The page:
Action Research Project
Applying your passion, improving learning outcomes
Teachers in the MAED: Curriculum and Instruction program are passionate about improving learning outcomes. Action Research is how they dig deeply to inform, expand, and apply their passion with hands-on scholarly projects that make a difference for their students.
Action Research is a real-world scholarly project in which you'll be highly engaged — from selecting a research question that has meaning and relevance for you, through the planning and implementation of a best-practice intervention to improve learning. It's relevant research you'll put to work in your own classroom. It's scholarship that makes a difference. It's academic work that will challenge you and improve learning outcomes for your students.
In the MAED: Curriculum and Instruction program, it's never too soon to get started on action research — you'll get started in your very first course, where you'll begin reviewing literature on your research topic. You'll continue to reflect on your research questions throughout the program and build a foundation for research applications.
You will begin work on your research project during the first half of your fourth term, when you take EDUC 665D: Introduction to Action Research and the first course in the project itself, EDUC 891D: Action Research Project.
In these courses, you will identify and discuss elements of collaborative action research. You will complete a review of the literature, formulate a research question and determine methods for collecting data.
To wrap up your research, in your last term you'll take EDUC 892D: Action Research Project, the final course in the action research sequence. You will study data collection techniques and strategies for analyzing and interpreting data. You will complete the action research project report and determine appropriate actions from the research.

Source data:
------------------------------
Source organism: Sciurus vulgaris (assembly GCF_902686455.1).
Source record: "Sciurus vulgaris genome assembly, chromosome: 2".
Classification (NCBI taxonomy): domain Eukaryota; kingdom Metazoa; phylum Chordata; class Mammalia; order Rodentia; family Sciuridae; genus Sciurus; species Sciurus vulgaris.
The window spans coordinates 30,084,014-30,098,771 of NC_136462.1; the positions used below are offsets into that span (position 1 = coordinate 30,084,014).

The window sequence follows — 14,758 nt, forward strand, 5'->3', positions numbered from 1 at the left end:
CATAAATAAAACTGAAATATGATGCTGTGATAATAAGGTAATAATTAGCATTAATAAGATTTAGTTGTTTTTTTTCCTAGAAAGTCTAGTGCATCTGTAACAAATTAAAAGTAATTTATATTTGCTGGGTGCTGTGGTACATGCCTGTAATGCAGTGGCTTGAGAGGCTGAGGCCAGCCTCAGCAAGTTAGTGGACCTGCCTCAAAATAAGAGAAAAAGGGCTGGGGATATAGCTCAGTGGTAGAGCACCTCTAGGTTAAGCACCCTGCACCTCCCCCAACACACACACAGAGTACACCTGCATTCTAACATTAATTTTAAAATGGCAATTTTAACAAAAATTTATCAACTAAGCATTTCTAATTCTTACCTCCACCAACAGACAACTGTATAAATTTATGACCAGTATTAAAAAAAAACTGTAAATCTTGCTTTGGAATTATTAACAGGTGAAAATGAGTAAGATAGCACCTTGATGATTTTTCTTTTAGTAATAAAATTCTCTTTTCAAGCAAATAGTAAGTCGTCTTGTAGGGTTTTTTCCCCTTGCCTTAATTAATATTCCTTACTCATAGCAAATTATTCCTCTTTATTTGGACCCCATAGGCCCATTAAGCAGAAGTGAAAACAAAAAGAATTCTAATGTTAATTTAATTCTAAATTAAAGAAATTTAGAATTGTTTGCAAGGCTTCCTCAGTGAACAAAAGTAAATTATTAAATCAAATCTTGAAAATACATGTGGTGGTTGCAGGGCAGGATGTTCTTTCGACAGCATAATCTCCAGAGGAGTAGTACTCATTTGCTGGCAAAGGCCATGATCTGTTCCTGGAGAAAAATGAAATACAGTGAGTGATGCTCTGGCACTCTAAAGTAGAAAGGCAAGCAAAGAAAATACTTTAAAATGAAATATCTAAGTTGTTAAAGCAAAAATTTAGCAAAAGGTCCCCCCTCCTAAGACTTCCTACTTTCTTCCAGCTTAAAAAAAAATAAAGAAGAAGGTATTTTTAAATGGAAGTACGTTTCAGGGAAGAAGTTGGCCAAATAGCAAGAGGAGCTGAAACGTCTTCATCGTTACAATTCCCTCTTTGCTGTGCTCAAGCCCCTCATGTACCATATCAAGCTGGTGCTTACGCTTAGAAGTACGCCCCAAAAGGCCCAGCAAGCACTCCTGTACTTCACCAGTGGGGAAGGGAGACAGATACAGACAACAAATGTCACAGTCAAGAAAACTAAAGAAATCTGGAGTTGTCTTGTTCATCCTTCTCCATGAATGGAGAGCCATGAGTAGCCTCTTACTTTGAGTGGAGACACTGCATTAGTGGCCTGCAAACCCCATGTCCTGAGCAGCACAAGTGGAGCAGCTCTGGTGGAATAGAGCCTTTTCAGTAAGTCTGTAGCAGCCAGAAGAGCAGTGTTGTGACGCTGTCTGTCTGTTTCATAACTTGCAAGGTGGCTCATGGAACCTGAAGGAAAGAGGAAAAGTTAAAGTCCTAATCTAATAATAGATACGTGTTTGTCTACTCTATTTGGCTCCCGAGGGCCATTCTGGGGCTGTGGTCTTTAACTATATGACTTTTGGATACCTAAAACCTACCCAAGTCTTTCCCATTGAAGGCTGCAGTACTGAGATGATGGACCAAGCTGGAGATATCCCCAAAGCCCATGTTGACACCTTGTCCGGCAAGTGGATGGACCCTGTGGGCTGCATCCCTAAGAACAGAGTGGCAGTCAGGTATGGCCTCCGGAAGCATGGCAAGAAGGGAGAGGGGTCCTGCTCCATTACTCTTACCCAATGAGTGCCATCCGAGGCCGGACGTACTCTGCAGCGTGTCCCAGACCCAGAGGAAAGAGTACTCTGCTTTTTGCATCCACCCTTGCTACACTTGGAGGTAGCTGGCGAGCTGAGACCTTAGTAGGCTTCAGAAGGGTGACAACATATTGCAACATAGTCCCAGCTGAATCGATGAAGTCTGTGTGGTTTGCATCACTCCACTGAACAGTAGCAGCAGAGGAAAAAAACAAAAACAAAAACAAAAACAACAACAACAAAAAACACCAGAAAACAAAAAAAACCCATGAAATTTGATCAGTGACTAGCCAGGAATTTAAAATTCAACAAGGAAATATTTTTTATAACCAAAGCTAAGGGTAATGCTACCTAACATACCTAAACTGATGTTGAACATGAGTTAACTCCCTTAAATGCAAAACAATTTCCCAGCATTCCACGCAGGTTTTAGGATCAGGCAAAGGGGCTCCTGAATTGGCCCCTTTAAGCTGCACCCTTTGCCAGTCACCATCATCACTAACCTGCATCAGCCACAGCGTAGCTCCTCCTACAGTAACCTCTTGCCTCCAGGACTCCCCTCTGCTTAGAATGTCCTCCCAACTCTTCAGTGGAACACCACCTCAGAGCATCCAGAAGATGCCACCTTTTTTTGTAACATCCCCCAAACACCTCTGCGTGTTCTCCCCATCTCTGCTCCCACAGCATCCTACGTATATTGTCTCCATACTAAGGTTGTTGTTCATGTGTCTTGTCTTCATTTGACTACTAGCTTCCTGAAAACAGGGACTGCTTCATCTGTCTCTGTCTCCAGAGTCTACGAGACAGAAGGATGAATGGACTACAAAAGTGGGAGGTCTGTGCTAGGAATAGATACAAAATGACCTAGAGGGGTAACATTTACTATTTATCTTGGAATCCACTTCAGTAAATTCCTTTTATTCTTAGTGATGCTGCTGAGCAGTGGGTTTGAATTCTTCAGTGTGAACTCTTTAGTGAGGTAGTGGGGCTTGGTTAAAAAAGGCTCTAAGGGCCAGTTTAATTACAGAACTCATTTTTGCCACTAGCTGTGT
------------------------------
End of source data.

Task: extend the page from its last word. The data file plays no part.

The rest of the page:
In this phase, you will also give a public presentation of the action research project in the final course, EDUC 680D: Teachers as Educational Leaders. You will present to a group of colleagues at a place of your choosing, such as a faculty meeting.
Research topics: endless possibilities
What will action research look like for you? The possibilities are as limitless as your passion for improving student learning, and your desire for innovation in your work as a classroom teacher. Here are a few samples of recent action research experiences:
Kelly Adrian, Abbigail Volek, Christa Ranweiler are primary teachers in Belle Plaine, Minn. who are dedicated to helping young students become better readers. They collaborated as a team to research the following question: What effect will common formative assessments have on teachers’ abilities to help first-grade students meet fluency standards? Read more »
Can supplementary reading activities involving cultural topics increase reading proficiency of secondary Spanish heritage learners? Gayle Brownlow of Albert Lea, Minn. decided to find out. Read more »
Patricia Price wanted to dig deep into effects of a flipped classroom model in her ninth-grade physical science class. The results are helping her improve student engagement — and helping her learners take greater responsibility for their education. Read more »
More MAED: Curriculum and Intruction action research projects are available in St. Kate's online Sophia system »